Because they can’t buy sugar in the country! Artificially sweetened drinks are not affected.The Venezuelan economy is a rolling disaster, brought on not only by foreign embargoes, but the complete incompetence of their government starting with Hugo Chavez. The country is quite probably on the way to a violent overthrow of the current Government. The story of how this oil rich country got there is a story of rich and poor, and a story of how America controls the Western Hemisphere.
Been to Venezuela on business and pleasure several times before Chavez was elected. It is a beautiful country, and I had considered retiring there. The cost of living was very low, and and the beaches are out of this world. Actually was there during one of their government coups, which was a little crazy – as I was stranded about 5 miles from my hotel and had to walk back. I had hired a driver to take me to see some of the sights, who became afraid to be on the road due to the roadblocks. While my poor Spanish isn’t going to fool anyone that I am a local, being brown does have the advantage of being able to blend in.Buying a Panama Hat, inexpensive sunglasses, local made shirt, pants, cheap watch, and a pair of Huaraches, as well as a bundle of flowers to carry – Iooking like your average Venezuelan businessman going to meet his girlfriend or mistress…I didn’t get stopped by the authorities or a second look.
Love the Country, hate what has happened to it, and the seeming inability to share the wealth with the poor.
Coca-Cola is halting production in Venezuela of its namesake beverage due to a sugar shortage brought on by the country’s grinding economic crisis.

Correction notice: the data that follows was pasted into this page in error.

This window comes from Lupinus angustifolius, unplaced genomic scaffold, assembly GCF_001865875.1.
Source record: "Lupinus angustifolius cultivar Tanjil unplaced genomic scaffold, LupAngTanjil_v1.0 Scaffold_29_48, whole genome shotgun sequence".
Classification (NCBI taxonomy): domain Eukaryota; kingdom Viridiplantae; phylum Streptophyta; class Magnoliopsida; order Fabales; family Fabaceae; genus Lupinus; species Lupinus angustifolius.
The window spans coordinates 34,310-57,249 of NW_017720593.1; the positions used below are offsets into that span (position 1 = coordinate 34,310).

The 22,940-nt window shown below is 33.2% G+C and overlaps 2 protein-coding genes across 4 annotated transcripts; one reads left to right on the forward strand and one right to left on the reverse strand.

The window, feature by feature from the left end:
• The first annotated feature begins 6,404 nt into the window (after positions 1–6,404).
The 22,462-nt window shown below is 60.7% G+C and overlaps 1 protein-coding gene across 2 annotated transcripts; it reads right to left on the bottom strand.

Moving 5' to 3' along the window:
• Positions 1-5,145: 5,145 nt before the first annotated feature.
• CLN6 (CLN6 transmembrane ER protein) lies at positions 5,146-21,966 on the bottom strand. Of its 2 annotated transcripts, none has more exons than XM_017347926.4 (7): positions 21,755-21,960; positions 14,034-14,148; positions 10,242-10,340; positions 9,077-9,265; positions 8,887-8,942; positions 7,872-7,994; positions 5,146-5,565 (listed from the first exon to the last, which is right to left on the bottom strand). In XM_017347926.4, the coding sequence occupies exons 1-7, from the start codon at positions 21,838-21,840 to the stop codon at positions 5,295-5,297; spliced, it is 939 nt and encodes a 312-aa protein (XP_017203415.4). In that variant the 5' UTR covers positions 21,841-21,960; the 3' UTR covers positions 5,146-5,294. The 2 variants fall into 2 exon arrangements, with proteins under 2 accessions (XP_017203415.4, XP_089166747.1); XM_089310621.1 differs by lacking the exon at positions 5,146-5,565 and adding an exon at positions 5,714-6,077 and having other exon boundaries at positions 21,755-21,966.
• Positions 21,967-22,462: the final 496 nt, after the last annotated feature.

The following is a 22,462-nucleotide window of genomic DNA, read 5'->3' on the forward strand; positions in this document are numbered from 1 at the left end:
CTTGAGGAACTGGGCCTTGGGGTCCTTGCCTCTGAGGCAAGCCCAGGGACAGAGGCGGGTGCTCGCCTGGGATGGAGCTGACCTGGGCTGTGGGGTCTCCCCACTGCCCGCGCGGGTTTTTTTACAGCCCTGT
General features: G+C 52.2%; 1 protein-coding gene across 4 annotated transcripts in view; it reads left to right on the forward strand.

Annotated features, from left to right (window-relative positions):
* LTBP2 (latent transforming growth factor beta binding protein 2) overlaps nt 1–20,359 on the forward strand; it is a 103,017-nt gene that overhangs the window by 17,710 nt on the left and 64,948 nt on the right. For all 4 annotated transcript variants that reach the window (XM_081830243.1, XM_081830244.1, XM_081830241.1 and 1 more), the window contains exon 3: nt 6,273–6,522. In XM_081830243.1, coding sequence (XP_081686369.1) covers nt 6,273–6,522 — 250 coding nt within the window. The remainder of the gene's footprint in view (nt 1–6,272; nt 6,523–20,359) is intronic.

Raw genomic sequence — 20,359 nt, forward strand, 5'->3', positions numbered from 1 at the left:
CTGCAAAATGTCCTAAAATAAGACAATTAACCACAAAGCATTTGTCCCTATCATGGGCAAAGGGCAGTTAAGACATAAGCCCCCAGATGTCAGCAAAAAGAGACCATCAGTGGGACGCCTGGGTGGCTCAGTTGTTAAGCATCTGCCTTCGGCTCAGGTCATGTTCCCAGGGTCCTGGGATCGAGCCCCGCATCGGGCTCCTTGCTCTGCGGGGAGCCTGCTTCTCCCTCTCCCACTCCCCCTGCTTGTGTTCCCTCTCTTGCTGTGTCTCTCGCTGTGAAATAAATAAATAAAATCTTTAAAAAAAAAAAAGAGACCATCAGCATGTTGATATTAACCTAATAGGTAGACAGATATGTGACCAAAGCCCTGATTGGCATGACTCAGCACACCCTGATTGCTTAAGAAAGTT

The Atlanta-based company said in an emailed statement Friday said that its production of sugar-sweetened beverages will be suspended in the coming days after local suppliers reported they had run out of the raw material. Sugar-free beverages are not affected and the company said its offices and distribution centers remain open in Venezuela.
The move comes as Venezuela’s economy is teetering on the edge of collapse with widespread food shortages and inflation forecast to surpass 700 percent. Last month, Empresas Polar, Venezuela’s largest food and beverage company, stopped production of beer because of a lack of imported barley.
The Obama administration and governments in Latin America are encouraging efforts by former Spanish Prime Minister Jose Luis Rodriguez Zapatero to defuse the increasingly tense standoff in Venezuela
Zapatero said in a visit to Caracas this week that President Nicolas Maduro and leaders of the opposition expressed a willingness to launch a national dialogue aimed at resolving the country’s challenges.
It’s unclear what the next steps will be but the U.S. State Department on Friday said it welcomes the initiative as a way to guarantee respect for the Venezuelan people and the rule of law. The foreign ministries of Argentina, Chile, Colombia and Uruguay also made a call for dialogue.
Zapatero’s peacemaking follows a week of violent clashes between security forces and the opposition who are demanding Maduro’s ouster.